Faith & values: Pagans on the prairie

Pagan organizations put on music festival fundraiser

IOWA CITY — Lynn Williams doesn’t really consider himself a Christian, though he stops short of saying he doesn’t identify with the Christian faith.

“I consider myself to be non-denominational,” said Williams, founder and radio host of Prairie Land Pagan Radio. “It really sits a lot better with me. I am just not into the whole dogma of ... ‘die-hard’ Christians, those who value their own stature.”

“That’s not the kind of person I am and that’s not the way I think religion should be,” he said.

Instead, Williams follows paganism — a polytheistic or pantheistic religion in which nature is revered and worshipped. His first encounter with paganism came in 2003, when he attended a Covenant of the Unitarian Universalist Pagans meeting in Minnesota.

“That’s where I felt most at home, where I really got into how pagans celebrate the seasons of each year — spring, summer, winter solstice and the planting and harvesting,” he said. “After a while I decided I wanted to do something to contribute, to raise awareness.”

He hopes an upcoming weekend-long music festival in Iowa City does just that.

The Oak King Music Festival — featuring folk and Celtic music — will be from July 11 to 13 at the Johnson County Fairgrounds in Iowa City. Musicians performing through the weekend include Kelliana, Natalie Brown, Gayla Drake, Sharon Jackson, Greg and Susan Dirks, and Fearna. Other events include a performance by the Dances with Scissors belly dancing troupe and a drumming circle.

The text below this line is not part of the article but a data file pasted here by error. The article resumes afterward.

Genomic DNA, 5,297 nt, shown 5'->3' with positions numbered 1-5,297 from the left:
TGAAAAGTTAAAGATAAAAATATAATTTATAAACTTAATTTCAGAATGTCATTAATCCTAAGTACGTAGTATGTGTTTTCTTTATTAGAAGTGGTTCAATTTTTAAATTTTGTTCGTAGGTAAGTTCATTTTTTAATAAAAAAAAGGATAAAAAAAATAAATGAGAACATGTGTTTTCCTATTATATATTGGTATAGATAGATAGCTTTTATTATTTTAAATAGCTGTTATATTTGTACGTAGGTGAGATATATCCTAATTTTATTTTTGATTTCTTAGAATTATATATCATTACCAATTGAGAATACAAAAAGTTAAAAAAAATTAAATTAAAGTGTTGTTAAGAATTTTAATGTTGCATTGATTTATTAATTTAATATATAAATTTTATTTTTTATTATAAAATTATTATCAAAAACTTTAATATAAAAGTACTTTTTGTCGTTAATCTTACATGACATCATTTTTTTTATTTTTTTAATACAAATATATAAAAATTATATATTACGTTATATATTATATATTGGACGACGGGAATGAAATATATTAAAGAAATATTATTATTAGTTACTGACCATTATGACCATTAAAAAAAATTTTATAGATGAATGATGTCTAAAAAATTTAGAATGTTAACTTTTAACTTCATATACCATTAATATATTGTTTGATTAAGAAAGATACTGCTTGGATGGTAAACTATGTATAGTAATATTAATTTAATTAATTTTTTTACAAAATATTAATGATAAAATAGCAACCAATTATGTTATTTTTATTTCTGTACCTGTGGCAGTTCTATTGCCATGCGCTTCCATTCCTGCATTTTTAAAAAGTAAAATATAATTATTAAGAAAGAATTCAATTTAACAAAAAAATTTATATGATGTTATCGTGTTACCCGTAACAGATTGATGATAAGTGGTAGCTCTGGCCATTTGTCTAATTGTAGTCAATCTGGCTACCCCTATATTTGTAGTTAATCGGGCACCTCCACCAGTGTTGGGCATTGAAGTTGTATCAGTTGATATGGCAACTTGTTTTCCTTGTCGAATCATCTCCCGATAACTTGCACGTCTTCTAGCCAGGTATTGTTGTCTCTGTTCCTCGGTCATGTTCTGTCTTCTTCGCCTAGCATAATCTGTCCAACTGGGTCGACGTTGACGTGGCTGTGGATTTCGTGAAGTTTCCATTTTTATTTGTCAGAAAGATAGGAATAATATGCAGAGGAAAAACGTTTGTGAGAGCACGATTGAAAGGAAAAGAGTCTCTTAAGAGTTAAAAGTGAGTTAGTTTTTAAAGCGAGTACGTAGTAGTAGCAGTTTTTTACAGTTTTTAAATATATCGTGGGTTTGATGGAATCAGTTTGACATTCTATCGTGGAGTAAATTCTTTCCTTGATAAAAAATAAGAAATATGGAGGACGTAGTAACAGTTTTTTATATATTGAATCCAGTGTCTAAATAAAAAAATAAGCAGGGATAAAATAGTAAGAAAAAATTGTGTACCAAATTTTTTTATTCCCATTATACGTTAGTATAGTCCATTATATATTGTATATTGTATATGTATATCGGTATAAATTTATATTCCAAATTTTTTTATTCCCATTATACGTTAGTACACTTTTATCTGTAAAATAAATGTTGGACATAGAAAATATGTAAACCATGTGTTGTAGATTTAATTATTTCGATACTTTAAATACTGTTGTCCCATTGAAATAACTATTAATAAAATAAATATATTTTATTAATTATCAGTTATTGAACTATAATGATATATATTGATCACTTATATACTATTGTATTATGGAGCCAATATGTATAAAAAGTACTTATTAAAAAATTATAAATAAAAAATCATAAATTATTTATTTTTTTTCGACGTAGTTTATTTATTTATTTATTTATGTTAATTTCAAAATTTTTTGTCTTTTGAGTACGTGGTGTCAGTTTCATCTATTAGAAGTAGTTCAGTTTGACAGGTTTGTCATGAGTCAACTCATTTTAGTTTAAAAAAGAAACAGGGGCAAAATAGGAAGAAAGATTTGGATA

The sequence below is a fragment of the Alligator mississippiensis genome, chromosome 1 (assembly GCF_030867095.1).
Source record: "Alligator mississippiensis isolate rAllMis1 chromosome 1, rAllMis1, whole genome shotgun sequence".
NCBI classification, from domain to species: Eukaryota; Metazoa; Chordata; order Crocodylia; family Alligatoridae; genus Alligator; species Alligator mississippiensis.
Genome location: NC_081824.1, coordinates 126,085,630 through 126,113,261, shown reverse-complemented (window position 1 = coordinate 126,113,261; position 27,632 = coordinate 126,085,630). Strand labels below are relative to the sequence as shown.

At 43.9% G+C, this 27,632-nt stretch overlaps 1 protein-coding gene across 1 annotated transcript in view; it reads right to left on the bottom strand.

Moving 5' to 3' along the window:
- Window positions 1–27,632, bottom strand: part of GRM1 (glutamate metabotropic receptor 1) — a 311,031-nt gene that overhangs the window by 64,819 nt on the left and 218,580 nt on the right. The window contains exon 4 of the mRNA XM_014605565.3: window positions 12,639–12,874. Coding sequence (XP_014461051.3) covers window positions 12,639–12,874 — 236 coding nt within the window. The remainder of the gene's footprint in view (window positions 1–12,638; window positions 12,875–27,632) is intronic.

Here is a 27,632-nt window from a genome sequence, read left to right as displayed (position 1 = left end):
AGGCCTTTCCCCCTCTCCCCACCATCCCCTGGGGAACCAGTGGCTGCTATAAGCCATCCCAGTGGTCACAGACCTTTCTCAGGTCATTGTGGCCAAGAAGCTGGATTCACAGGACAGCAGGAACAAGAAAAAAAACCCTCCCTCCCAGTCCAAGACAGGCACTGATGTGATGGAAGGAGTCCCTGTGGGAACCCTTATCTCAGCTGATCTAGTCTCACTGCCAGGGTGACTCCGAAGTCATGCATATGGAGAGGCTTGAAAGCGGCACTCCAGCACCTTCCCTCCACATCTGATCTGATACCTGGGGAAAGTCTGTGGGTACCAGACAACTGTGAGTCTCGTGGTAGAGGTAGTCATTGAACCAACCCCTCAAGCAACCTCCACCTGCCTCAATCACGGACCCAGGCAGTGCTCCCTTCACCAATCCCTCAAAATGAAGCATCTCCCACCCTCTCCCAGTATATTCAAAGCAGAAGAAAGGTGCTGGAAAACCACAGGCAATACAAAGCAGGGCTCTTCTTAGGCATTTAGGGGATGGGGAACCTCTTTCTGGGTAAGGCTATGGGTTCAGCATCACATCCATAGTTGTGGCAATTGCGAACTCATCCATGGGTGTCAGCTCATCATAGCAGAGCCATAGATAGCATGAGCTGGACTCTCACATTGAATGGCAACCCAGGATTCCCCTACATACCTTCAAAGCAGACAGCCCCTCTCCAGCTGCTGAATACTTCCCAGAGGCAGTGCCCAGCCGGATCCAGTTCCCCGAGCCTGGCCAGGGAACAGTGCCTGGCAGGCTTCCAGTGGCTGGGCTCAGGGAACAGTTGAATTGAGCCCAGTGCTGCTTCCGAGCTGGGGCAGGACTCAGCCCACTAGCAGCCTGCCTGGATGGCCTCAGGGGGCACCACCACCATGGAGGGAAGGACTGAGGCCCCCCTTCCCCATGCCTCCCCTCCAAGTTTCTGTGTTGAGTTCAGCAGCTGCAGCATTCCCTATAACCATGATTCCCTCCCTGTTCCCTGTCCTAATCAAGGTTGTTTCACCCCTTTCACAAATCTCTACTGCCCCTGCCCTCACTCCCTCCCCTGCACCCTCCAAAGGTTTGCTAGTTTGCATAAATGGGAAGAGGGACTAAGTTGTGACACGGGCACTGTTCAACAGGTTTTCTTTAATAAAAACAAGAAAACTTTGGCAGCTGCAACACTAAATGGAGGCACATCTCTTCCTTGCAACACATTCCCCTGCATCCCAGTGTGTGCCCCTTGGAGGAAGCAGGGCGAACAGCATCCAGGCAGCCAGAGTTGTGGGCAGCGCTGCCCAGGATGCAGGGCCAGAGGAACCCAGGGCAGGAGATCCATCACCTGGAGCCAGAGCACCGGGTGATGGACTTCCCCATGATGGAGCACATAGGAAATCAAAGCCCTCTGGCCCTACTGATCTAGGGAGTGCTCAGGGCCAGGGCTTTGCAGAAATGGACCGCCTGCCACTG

The festival is sponsored by Williams’ radio station and Central Iowa Pagan Pride, and proceeds will go to fund the station and events coordinated by Central Iowa Pagan Pride.

Williams’ radio station, Prairie Land Pagan Radio, can be found online at He is on-air at 1 p.m. Sundays and 7 p.m. Mondays.

Though the station plays mostly folk and Celtic artists, he said he encourages listeners to call in with requests at (515) 619-5120.

Williams said he knows negative stereotypes are associated with paganism, but he hopes people who aren’t familiar with the religion come out to the fairgrounds to hear some music and learn for themselves.

“Sustainability, providing for your family — that’s something that is very important to pagans,” Williams said. “Going back to living off the land, that’s what we want.”

Tickets for the event are $15 in advance or $20 at the gate, and children ages 10 to 17 are $5. Children under 10 get in free. Camping will be available on-site for $10 per night. Tickets are available at

In addition, Williams said volunteers still are needed for a variety of posts, including security, parking and setting up and tearing down. To volunteer, contact Williams at (319) 333-1326.

“We are really hoping, based on the number of members just in Central Iowa Pagan Pride, that we have a really good turnout,” Williams said. “If this is a success, it’s going to become an annual event.”

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